Stars, family members pay tribute to John Candy on 30th anniversary of his death

Connie Queline

Stars, family members pay tribute to John Candy on 30th anniversary of his death

On the 30th anniversary of John Candy’s death, Steve Martin, his children and more honored the legacy of the great screen presence.

It might be hard to believe, but it has been 30 years since the world lost one of the most beloved screen presences in modern times, John Candy. And while we can honor his too-short life and career by watching some of his greatest movies, we’ll never get to experience what his children did. But they are at least letting fans in on their personal feelings for their father, who died on March 4th, 1994.

Posting on her personal Instagram, John Candy’s eldest daughter Jennifer shared a photo of the two with the caption, “30 years ago today … feels like both a lifetime with and without you . Miss you and love you always”, along with a heart emoji. Jennifer had previously said, “He was your everyday kind of guy and a great dad and very lovable…Very much similar to characters that he was on film.”

Posting on his own social media account, John Candy’s only son Chris wrote, “All my love to my father today”, along with a picture of John in a Hawaiian shirt.

A number of co-stars also fondly remembered John Candy for his humor, spirit and good nature. Steve Martin, who co-started in Planes, Trains and Automobile — perhaps the greatest Thanksgiving movie ever — stated, “John’s comedy lives on, but my memory of him has the words ‘kindness’ and ‘sweetness’ in the headlines.” Meanwhile, Cool Runnings director Jon Turteltaub remembered Candy’s giving nature, saying, “When you were with John, he did something very few brilliantly funny and famous people do: He laughed at other people’s jokes…That’s actually a big deal. He made people feel welcome. He made people feel wanted.”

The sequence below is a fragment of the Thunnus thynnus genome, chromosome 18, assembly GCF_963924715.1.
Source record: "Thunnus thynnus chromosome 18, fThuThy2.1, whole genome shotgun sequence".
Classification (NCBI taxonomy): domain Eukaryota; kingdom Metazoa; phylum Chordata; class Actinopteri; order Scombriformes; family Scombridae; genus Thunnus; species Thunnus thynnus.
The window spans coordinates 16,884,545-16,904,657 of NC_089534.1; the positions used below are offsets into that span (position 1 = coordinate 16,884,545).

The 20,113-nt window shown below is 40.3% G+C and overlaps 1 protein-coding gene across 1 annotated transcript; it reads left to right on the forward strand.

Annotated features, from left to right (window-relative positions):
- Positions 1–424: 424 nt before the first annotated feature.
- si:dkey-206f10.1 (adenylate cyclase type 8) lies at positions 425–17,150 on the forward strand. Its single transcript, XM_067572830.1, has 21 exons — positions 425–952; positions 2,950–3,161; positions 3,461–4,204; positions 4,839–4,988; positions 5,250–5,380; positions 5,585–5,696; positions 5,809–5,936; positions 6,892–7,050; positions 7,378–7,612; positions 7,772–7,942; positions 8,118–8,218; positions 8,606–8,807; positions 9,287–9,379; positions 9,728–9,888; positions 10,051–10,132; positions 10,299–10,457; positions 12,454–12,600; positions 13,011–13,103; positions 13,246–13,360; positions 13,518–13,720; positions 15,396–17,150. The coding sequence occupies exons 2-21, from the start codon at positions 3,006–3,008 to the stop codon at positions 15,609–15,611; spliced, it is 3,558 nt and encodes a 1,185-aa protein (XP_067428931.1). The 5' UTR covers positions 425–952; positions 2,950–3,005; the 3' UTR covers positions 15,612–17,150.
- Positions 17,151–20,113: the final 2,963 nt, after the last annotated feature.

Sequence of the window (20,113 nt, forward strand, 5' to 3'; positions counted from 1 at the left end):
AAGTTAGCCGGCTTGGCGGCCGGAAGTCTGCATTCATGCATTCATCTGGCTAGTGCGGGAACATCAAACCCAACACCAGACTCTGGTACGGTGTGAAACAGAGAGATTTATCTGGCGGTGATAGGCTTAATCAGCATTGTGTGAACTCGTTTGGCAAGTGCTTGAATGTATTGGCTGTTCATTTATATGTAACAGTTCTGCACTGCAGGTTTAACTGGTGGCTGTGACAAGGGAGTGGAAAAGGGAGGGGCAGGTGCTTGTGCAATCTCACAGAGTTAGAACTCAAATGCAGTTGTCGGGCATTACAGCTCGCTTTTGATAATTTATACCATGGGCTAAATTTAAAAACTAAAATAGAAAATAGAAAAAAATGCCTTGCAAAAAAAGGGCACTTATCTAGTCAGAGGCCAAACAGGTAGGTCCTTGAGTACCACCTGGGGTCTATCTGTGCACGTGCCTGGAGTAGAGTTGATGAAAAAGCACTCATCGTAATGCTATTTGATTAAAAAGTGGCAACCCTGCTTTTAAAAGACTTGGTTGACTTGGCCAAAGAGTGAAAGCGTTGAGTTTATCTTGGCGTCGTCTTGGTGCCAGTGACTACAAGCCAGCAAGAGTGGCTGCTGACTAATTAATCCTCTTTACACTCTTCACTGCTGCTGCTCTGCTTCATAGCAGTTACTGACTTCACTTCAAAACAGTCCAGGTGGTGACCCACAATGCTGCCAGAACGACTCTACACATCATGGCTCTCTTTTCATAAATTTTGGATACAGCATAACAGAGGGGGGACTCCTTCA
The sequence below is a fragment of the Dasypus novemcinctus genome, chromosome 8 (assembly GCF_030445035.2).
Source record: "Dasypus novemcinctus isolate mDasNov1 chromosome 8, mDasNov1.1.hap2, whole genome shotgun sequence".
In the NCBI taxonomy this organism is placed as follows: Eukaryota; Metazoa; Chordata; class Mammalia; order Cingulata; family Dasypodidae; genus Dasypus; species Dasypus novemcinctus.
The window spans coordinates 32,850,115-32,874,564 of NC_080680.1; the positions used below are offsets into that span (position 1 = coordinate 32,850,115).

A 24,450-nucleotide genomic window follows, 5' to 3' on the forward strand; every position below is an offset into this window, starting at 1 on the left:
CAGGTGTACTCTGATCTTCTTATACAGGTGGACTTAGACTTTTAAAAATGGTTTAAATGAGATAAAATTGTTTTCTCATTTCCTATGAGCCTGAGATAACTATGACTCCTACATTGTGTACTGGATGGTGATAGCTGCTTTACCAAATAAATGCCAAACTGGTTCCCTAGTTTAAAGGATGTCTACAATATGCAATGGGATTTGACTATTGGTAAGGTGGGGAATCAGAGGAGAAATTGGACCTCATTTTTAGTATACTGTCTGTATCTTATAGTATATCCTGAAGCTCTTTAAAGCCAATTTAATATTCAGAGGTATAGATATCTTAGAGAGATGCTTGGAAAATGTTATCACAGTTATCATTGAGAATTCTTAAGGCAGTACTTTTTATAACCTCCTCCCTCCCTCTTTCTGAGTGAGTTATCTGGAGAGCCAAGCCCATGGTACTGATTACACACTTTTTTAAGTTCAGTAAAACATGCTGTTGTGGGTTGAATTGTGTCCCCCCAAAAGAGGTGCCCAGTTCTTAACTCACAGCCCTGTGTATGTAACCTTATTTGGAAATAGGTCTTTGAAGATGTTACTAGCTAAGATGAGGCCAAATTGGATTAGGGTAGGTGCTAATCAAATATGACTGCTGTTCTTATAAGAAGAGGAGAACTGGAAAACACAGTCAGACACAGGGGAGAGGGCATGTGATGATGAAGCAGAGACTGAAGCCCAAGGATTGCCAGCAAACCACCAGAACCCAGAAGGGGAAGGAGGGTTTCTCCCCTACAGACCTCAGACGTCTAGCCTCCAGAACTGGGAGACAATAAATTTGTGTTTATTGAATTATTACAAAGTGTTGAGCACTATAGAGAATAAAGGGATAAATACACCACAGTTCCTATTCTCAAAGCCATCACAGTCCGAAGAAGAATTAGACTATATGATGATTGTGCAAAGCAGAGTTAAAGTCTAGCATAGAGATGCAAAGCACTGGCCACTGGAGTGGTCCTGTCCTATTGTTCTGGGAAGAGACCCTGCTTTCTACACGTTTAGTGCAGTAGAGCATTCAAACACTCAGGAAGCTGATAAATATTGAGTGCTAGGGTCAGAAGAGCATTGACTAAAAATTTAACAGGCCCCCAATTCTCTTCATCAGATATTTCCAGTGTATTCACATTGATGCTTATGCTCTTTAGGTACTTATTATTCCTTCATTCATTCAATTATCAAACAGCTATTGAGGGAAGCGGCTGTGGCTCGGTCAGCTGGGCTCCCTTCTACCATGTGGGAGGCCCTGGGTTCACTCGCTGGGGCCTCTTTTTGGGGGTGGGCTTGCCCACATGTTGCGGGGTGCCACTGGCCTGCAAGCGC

Most touching of all were comments from Wagons East co-star Richard Lewis, who spoke about John Candy weeks before his February death and remembered being in “comedy heaven” working with Candy, who frequently improved on the set. John Candy would succumb to a heart attack with just a few days left of filming left on Wagons East. It would be the first of two posthumous releases, with Canadian Bacon arriving in 1995.

While those were near the bottom of John Candy’s filmography, he still left behind some tremendous works, with such charming performances in The Great Outdoors, Home Alone, Uncle Buck, and many more, not to mention sketch comedy series SCTV. There, too, were so many “What if?” projects, like a version of the doomed A Confederacy of Dunces, a Fatty Arbuckle biopic and even Stephen King’s Thinner, turning out to be the author’s original choice for the lead.

What are your all-time favorite John Candy movie or TV performances? Give us your top 3 in the comments section below.

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